1400 North American Street Number 104 Philadelphia, PA 19106 +1 215 765 1041
The smell of incense hits you as you walk through the door of this one-of-a-kind shop in Old City. With jewelry, textiles, antiques, soaps, and pottery from various parts of the world, Indigo has captured the feeling of shopping in a local store in Mexico or Africa. An art gallery featuring paintings and sculptures from around the globe is located on the second floor. Founded in 1986, the owners of Indigo Arts wanted to share their enthusiasm for world culture with the public and pride themselves on purchasing work directly from artists, cooperatives, and arts organizations.
430 Arch Street Southeast corner, 5th and Arch Streets Philadelphia, PA 19103 +1 215 922 1695
The original cemetary of Christ Church is the final resting place of the most famous member of the congregation, Benjamin Franklin (1706-1790). His marker, and that of his wife Deborah, are along the north fence. It's traditional to toss a penny on his marble tombstone for luck, though Franklin once wrote "A penny saved is a penny earned."
20 North American Street Philadelphia, PA 19106 +1 215 922 1695
Though William Penn left the Anglican Church to become a Quaker, he practiced religious tolerance. The Anglicans built this 1727-44 beautiful structure, based on Christopher Wren's designs in London. There are still services on Sundays and holy days, plus architectural tours. George Washington's seat is marked by a plaque. The Christ Church burial ground, the final resting place of Benjamin Franklin and his family, is at the corner of 5th and Arch Streets.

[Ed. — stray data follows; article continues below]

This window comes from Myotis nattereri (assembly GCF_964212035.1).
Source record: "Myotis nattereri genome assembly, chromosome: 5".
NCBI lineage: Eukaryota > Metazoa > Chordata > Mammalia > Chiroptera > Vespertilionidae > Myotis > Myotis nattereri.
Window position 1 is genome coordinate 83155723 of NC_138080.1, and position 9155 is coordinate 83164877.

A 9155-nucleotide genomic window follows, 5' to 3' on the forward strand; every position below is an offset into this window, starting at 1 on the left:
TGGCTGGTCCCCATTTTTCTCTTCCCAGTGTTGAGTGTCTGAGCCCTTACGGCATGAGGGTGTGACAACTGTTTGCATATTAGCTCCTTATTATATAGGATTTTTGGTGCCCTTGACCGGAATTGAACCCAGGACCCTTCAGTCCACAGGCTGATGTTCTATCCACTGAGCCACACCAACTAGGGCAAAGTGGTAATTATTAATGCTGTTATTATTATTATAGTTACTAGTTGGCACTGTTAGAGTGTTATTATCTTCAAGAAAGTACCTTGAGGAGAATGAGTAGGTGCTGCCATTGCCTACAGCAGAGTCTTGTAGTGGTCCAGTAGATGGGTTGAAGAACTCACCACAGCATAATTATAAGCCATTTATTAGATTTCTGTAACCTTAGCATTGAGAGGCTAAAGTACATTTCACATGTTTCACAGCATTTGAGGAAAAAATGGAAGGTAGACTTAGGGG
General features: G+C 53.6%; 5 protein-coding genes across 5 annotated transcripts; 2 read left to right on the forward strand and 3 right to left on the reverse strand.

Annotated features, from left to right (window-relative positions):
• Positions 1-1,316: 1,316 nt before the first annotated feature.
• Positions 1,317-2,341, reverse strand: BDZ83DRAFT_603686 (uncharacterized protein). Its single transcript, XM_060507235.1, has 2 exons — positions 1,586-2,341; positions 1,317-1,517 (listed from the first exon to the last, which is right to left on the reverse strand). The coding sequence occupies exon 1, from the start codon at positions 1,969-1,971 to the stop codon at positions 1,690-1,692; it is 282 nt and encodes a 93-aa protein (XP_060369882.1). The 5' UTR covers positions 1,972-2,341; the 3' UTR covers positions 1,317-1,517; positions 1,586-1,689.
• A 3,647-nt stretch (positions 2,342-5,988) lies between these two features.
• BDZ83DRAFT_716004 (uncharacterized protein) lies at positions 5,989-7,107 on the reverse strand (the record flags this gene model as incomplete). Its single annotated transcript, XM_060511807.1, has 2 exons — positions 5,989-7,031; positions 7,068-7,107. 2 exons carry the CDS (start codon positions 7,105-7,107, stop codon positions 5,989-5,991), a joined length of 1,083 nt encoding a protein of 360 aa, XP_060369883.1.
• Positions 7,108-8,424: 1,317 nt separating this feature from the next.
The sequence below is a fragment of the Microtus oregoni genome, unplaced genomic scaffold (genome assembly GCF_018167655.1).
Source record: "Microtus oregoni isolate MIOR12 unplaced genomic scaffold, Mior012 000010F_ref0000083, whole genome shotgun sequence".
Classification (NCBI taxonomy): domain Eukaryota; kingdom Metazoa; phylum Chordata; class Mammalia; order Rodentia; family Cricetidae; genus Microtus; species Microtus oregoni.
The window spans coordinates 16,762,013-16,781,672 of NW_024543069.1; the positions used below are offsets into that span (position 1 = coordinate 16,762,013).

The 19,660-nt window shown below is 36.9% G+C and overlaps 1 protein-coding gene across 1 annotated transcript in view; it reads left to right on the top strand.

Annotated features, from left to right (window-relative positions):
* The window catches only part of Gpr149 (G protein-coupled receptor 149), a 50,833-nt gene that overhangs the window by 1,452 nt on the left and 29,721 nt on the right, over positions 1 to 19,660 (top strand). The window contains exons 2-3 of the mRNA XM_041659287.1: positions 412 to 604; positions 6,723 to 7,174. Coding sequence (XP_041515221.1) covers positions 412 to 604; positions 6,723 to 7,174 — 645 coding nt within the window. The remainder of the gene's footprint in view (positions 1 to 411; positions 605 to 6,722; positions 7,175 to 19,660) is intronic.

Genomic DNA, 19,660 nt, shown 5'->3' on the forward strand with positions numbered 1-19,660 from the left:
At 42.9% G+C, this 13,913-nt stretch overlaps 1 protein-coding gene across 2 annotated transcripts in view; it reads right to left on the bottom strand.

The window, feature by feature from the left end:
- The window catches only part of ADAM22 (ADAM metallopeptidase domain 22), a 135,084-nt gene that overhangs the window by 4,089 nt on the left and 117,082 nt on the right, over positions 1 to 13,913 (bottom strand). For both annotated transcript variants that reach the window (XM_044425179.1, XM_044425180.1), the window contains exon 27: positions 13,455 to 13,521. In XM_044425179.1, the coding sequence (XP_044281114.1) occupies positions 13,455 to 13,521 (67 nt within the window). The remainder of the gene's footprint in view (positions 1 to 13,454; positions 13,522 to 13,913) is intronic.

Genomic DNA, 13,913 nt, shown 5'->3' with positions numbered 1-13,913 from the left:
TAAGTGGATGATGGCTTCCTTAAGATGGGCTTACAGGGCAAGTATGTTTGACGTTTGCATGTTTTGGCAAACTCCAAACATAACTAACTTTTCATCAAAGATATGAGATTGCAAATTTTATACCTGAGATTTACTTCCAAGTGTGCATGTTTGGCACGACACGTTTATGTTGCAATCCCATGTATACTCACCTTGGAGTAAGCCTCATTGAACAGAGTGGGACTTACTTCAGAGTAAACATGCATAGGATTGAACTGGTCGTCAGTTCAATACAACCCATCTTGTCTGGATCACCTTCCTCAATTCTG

1234 Market Street Philadelphia, PA 19107 +1 215 580 7800
After a long day of enjoying Philadelphia's public transportation, why not stop off at SEPTAs Transit Museum Store and see how things got the way they are today? There's a restored PTC (Philadelphia Transportation Company) trolley that kids can board, as well as historical photographs and artifacts from one of the country's oldest public transportation systems. There's also a gift shop selling shirts, hats, postcards and a lot of books and models.
108 Chestnut Street Philadelphia, PA 19106 +1 267 928 9333
Chef Poon is known as the father of Asian Fusion cooking in Philadelphia. He earned his reputation for his Peking duck, and then added to his fame with Peking duck tacos. Just about everything is recommended, from the spicy wild mushroom soup to the sizzling ostrich steak. Be sure to leave room for dessert. Poon also shares his kitchen secrets with ongoing hands-on cooking classes at this location. And if this were not enough he also leads Wok 'n Walk tours of the neighborhood.
235 North 4th Street Philadelphia, PA 19106 +1 215 925 7788
Founded in 1767, Historic St. George's United Methodist Church is the world's oldest Methodist Church building in continuous use. In addition to weekly worship services, a museum contains many artifacts of the early Methodists. Treasures include the 1771 Asbury Bible, the oldest known Methodist Chalice in the world, many portraits of famous early Church members and an extensive collection of early Methodist publications. There's also a Gift Shop. Call ahead to schedule a guided tour.